Morgan Stanley dealmakers shine as fixed-income trading slips by 45%

Morgan Stanley’s dealmakers helped offset a decline in trading revenues as its fixed income unit slipped by 45% in the second quarter.

The bank followed Wall Street rivals with a sharp drop in trading revenues as the boom throughout the Covid-19 pandemic is fading. Fixed income revenues were down by 45% to $1.9bn during the quarter, while investment banking fees jumped by 16% to $2.4bn, largely as a result of M&A activity.

Overall, Morgan Stanley made net profits of $3.5bn, which was ahead of analyst expectations of $3bn for the three month period. Revenues of $14.8bn were up by 8% on the previous year.

“The firm delivered another very strong quarter, with contributions from all of our businesses,” Morgan Stanley’s chief executive James Gorman said in a statement.

READ JPMorgan’s investment bank slips by 19% as trading boom wanes

With the trading boom that has led to record revenues for banks last year is fading away, dealmakers have helped take up some of the slack. Goldman Sachs, JPMorgan and Bank of America all maintained record or near-record investment banking fees as M&A and equity capital markets have surged over the past six months.

Morgan Stanley’s M&A bankers brought in $664m during the second quarter, which was up by 44% on the same period last year. In the first six months of 2021, Morgan Stanley’s investment bank made $5.4bn, which is an increase of 58% on the previous year.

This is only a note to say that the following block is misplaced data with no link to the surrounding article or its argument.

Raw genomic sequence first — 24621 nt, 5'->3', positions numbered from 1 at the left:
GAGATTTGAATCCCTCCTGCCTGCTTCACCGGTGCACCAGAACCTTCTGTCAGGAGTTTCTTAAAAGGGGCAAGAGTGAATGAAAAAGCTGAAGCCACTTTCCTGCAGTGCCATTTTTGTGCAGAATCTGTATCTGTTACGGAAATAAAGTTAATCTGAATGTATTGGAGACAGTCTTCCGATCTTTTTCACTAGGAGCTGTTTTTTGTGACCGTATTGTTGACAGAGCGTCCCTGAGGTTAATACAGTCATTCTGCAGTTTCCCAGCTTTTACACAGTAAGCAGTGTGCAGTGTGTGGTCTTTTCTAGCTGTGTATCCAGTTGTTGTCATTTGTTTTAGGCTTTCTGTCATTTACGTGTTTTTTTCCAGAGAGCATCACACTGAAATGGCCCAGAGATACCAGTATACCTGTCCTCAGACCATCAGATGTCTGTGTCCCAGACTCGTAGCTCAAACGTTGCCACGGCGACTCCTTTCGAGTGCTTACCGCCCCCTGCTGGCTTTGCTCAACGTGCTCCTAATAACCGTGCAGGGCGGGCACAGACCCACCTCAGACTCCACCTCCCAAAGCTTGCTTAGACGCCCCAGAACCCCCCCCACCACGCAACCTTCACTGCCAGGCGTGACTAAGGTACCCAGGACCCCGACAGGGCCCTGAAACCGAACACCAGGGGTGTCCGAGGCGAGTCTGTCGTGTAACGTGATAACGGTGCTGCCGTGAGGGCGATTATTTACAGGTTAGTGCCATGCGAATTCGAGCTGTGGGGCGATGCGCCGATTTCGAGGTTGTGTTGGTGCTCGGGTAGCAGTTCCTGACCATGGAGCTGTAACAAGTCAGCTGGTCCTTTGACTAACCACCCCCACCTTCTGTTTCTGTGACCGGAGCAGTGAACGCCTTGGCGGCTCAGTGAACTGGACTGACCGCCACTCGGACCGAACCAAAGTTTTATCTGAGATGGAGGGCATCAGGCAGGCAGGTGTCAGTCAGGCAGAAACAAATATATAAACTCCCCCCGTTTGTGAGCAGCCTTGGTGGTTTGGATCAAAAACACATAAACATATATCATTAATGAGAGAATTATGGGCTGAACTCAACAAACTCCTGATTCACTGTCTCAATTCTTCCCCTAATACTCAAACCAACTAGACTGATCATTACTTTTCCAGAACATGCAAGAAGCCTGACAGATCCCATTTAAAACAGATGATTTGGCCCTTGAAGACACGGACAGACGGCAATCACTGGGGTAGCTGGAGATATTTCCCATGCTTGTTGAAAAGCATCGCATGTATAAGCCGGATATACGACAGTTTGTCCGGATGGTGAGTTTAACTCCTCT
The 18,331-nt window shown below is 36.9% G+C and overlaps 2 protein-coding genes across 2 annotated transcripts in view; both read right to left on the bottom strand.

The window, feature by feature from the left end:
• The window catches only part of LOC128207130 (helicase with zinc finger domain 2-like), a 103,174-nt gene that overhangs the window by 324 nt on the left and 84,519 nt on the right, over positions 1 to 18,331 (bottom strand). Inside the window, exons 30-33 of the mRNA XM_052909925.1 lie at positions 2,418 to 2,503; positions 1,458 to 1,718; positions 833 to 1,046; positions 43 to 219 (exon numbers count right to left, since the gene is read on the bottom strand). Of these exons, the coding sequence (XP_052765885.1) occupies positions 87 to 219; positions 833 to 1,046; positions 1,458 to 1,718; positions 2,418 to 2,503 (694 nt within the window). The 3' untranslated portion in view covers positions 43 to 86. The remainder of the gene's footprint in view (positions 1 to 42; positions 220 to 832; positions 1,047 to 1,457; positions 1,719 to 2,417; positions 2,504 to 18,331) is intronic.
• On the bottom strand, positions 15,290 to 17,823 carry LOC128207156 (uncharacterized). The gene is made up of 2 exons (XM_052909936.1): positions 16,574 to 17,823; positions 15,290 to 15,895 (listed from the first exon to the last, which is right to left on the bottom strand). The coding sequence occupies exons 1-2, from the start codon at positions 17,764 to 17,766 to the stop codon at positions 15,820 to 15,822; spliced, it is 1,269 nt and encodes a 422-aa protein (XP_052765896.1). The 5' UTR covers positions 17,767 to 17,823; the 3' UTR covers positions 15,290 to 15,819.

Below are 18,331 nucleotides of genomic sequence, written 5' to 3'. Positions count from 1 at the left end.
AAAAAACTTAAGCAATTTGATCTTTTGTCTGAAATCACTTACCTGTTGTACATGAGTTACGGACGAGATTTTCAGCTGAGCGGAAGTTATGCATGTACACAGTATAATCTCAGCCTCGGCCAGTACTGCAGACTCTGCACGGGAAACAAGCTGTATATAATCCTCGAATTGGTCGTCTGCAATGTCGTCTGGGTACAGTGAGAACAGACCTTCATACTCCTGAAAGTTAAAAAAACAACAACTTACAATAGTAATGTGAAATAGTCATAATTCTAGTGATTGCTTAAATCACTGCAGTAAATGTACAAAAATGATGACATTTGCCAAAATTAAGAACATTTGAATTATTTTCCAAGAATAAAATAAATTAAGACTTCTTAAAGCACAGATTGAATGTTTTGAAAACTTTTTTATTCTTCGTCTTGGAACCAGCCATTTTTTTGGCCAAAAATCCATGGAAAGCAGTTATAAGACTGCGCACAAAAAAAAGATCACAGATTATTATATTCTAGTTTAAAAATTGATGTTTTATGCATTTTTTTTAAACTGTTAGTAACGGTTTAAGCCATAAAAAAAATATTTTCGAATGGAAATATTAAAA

Morgan Stanley ranked third by investment banking fees in the first half of 2021, according to data provider Dealogic, up from fourth at the same period last year. Its equity capital markets revenues more than doubled compared to the same period in 2020, to $1.8bn.

READ Citigroup M&A fees surge as profit beats analyst targets

However, the fading fixed income trading boom meant that overall revenues within its markets division slipped by 23% to $4.7bn in the second quarter, as its larger equities unit was up by 8%. Morgan Stanley said the increase was particularly down to its prime broking unit.

This has been a particular focus of investors after large investment banks including Credit Suisse, Morgan Stanley, Nomura and UBS took big hits from the collapse of family office Archegos Capital, which made big bets in a select number of large technology firms. Morgan Stanley booked a $911m miss related to Archegos in the first quarter. Executives at Goldman Sachs and JPMorgan suggested they had gained market share in the units during second quarter earnings calls.

The bank cut compensation costs by 18% in the second quarter, which it said was reflective of lower revenues.

To contact the author of this story with feedback or news, email Paul Clarke

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